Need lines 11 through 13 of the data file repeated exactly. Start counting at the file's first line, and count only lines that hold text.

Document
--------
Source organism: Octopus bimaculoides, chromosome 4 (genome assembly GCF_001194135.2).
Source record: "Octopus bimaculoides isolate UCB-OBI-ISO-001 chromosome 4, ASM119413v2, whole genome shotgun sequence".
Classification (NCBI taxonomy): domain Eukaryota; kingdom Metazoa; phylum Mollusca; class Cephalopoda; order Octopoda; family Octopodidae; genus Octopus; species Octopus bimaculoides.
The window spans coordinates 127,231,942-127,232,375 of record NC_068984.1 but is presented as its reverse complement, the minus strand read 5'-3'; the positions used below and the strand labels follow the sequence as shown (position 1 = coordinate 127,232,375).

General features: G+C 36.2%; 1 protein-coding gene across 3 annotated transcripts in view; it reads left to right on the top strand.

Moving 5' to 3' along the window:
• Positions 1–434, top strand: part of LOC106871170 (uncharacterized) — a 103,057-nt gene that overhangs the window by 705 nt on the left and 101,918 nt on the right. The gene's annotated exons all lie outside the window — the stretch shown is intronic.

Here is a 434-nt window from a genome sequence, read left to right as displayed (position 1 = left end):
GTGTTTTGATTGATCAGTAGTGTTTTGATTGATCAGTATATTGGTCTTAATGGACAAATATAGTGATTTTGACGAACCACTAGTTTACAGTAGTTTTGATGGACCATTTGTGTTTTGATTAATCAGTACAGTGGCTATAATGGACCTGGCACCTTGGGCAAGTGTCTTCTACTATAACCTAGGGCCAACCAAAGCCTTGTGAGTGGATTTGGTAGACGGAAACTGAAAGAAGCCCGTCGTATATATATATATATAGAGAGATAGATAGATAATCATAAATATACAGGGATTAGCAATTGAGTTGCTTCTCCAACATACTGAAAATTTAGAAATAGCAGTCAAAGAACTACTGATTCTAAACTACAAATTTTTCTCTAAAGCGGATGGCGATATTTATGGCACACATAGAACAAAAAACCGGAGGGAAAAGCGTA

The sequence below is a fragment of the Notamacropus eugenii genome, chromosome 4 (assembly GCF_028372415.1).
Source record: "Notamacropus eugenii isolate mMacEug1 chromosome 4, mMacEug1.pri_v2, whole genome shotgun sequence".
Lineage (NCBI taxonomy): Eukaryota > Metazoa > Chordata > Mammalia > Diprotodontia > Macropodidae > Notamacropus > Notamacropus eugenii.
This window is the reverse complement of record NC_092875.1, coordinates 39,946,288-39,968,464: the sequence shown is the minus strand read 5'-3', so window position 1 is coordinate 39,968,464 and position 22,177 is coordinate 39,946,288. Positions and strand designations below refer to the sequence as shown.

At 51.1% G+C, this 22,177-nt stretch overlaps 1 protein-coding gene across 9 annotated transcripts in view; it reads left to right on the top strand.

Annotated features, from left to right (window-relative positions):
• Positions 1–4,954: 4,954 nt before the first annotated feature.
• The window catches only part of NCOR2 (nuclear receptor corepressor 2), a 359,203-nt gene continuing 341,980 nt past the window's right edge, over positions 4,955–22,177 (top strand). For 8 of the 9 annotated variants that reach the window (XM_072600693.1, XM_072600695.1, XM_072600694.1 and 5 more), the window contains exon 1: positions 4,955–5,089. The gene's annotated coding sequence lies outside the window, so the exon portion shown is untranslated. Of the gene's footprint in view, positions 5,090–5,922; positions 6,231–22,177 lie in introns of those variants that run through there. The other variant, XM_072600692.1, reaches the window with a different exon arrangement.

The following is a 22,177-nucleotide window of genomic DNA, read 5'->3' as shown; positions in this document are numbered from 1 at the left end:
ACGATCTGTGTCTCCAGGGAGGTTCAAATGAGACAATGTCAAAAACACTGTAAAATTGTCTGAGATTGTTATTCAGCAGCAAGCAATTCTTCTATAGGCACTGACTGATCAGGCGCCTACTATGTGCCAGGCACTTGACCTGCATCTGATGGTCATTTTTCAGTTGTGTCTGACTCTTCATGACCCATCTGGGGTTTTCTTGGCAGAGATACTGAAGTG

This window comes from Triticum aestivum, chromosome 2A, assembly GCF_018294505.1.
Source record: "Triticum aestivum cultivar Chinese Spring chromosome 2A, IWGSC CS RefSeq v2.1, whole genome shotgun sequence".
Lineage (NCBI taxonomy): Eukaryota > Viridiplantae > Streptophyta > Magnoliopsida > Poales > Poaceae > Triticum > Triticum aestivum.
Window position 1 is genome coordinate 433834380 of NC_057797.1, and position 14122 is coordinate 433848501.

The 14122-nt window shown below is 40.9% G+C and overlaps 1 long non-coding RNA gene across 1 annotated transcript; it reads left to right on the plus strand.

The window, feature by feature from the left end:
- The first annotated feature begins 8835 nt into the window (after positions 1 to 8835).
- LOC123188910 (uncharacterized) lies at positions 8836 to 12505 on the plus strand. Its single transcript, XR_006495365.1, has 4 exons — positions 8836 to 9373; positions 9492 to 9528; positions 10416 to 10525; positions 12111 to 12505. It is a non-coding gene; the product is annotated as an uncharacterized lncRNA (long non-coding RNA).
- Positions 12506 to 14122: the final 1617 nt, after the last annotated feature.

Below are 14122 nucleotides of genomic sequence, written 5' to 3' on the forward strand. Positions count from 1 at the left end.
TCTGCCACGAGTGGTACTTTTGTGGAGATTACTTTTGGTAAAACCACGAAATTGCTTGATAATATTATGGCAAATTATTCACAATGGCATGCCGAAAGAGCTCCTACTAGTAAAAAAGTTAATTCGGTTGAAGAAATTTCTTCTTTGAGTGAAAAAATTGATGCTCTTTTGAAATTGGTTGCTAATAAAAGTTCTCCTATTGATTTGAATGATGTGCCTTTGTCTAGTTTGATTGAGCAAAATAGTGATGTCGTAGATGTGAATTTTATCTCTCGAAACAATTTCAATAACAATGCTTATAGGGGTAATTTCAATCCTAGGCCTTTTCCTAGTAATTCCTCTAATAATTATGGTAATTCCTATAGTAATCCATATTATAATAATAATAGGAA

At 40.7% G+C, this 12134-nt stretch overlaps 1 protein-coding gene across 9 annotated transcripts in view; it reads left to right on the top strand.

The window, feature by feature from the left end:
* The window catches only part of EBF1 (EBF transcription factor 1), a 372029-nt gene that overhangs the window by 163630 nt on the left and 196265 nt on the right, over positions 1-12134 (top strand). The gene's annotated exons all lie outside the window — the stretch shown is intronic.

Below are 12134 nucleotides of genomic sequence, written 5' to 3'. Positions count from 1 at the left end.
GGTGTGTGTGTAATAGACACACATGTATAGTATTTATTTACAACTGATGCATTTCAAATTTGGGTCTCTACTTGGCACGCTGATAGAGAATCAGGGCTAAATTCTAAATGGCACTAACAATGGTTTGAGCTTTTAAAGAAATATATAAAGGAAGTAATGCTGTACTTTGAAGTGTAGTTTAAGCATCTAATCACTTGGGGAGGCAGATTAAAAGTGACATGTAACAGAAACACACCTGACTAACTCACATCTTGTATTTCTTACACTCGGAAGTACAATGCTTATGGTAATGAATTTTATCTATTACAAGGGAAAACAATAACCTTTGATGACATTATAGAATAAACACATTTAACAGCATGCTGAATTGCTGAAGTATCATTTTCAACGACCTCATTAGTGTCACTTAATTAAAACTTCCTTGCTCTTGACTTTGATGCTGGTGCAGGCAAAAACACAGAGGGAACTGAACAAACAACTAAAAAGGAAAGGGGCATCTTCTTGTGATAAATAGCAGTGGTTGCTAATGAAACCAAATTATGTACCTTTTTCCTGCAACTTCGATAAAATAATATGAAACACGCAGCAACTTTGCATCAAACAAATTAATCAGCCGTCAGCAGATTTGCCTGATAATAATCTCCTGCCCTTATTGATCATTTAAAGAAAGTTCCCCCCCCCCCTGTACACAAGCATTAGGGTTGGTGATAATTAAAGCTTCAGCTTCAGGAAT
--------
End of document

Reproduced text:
Source record: "Notamacropus eugenii isolate mMacEug1 chromosome 4, mMacEug1.pri_v2, whole genome shotgun sequence".
Lineage (NCBI taxonomy): Eukaryota > Metazoa > Chordata > Mammalia > Diprotodontia > Macropodidae > Notamacropus > Notamacropus eugenii.
This window is the reverse complement of record NC_092875.1, coordinates 39,946,288-39,968,464: the sequence shown is the minus strand read 5'-3', so window position 1 is coordinate 39,968,464 and position 22,177 is coordinate 39,946,288. Positions and strand designations below refer to the sequence as shown.